John Daley ReportingThanks to heavy winter storms, Utah's snow pack was well above normal, but now near-record March temperatures are melting those snow savings away.
Today--March 19th—we’re experiencing Arizona weather. Contrast this to just a few weeks back when Utahns were living like Alaskans buried in snow. On March first statewide snow pack was solidly above average after five years of drought. But since then things have dried up and warmed up much earlier than usual, with predictable results.
Snow packs are now below normal. The danger is that the high temperatures will rob us of water that normally would end up in the reservoirs.
Brian McInerney, Hydrologist/Natl. Weather Service: "It's the worst case scenario that we could come up with to deplete the snow pack we've had."
Randy Julander, Snow Survey Supervisor: "I hate to say the word 'devastating' but boy this is the worst possible condition as far as getting snowmelt converted into stream flow, and filling reservoirs."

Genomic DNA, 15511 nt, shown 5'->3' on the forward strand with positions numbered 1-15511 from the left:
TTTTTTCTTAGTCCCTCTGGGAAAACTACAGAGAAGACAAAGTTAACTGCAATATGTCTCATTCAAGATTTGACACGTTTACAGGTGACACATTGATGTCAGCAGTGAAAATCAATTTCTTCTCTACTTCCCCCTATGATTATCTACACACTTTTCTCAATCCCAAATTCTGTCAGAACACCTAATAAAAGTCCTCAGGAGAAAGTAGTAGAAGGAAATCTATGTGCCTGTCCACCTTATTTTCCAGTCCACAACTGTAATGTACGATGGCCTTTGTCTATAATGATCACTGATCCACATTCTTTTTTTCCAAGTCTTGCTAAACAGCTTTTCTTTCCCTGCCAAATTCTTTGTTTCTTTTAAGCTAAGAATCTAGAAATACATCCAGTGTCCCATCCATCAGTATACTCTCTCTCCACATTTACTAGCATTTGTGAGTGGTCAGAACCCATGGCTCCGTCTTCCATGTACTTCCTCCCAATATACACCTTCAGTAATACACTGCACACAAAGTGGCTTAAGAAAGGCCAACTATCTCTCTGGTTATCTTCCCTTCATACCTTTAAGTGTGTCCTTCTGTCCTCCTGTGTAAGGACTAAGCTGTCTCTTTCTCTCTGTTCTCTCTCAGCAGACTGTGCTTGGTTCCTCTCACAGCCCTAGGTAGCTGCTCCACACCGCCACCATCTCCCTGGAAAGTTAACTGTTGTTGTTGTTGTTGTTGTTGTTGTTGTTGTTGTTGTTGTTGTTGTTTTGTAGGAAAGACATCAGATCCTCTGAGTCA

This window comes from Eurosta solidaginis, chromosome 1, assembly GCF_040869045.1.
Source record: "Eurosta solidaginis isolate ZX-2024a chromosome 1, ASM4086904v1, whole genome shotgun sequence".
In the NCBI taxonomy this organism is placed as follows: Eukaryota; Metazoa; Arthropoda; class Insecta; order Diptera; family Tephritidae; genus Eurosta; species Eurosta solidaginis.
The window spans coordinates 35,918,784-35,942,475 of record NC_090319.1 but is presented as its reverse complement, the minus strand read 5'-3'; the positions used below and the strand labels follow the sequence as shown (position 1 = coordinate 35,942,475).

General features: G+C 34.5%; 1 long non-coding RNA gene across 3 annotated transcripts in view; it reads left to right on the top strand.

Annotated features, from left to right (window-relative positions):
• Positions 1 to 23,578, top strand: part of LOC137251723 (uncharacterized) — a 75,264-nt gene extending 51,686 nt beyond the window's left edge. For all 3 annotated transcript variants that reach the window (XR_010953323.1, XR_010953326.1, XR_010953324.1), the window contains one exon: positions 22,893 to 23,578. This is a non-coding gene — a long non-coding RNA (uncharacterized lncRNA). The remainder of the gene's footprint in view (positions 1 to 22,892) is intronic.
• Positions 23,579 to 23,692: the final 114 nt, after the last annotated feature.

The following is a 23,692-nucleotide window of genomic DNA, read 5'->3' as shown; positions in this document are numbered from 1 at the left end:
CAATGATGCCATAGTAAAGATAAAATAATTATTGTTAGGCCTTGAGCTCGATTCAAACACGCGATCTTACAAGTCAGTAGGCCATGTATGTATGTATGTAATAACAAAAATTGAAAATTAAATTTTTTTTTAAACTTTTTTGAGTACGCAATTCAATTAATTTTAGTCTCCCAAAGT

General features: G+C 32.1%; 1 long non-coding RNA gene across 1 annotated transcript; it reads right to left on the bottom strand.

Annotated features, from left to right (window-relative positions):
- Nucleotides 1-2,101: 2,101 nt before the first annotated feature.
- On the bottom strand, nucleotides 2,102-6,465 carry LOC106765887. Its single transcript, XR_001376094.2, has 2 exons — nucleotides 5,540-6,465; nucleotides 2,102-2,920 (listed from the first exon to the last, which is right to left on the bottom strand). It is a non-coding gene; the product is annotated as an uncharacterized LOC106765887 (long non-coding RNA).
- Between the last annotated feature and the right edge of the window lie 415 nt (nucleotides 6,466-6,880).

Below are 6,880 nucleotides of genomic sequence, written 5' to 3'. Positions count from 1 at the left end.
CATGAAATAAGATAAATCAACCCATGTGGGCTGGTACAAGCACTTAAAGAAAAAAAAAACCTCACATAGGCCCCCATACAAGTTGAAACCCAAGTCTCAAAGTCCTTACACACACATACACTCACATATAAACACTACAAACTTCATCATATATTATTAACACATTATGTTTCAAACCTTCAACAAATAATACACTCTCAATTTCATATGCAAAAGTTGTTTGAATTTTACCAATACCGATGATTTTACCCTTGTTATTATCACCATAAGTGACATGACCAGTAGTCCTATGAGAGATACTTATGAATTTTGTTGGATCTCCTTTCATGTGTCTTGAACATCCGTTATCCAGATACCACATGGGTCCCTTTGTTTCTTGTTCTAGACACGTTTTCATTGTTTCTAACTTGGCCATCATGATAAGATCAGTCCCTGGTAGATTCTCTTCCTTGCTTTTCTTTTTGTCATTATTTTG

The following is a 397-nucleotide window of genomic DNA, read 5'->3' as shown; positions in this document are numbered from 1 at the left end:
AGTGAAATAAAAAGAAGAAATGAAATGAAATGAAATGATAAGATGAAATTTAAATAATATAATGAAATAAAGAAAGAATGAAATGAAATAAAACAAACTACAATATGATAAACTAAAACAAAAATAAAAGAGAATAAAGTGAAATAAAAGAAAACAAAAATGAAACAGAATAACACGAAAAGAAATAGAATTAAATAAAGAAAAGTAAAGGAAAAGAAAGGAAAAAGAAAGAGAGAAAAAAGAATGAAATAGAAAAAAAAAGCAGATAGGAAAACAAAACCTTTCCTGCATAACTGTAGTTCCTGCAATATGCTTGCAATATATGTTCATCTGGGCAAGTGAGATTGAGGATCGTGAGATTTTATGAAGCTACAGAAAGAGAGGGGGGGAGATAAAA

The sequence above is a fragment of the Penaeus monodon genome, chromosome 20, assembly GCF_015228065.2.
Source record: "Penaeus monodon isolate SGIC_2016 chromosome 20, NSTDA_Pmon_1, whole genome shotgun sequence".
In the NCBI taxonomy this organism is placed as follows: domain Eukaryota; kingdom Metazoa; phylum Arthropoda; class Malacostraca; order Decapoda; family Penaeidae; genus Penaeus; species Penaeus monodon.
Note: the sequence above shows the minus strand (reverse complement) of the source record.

LeRoy Hooton, SLC Public Utilities Director: "It's the kind of weather that's great to enjoy, but it's not great for the water folks. We're actually losing snow pack when we should be building snow pack."
All this means the drought is NOT over and water managers are again scrambling to meet demand. For example, Utah Lake is on track for historic lows--like 1992, which forced Salt Lake residents to use 20% less water.
LeRoy Hooton: "The level and the water flow into Utah Lake as of now is tracking the same point it was in 1992. So obviously we're concerned."
So the message remains the same: conserve, conserve, conserve. One big culprit of water waste is over-watering our lawns, which by the way, water managers say do not need watering yet.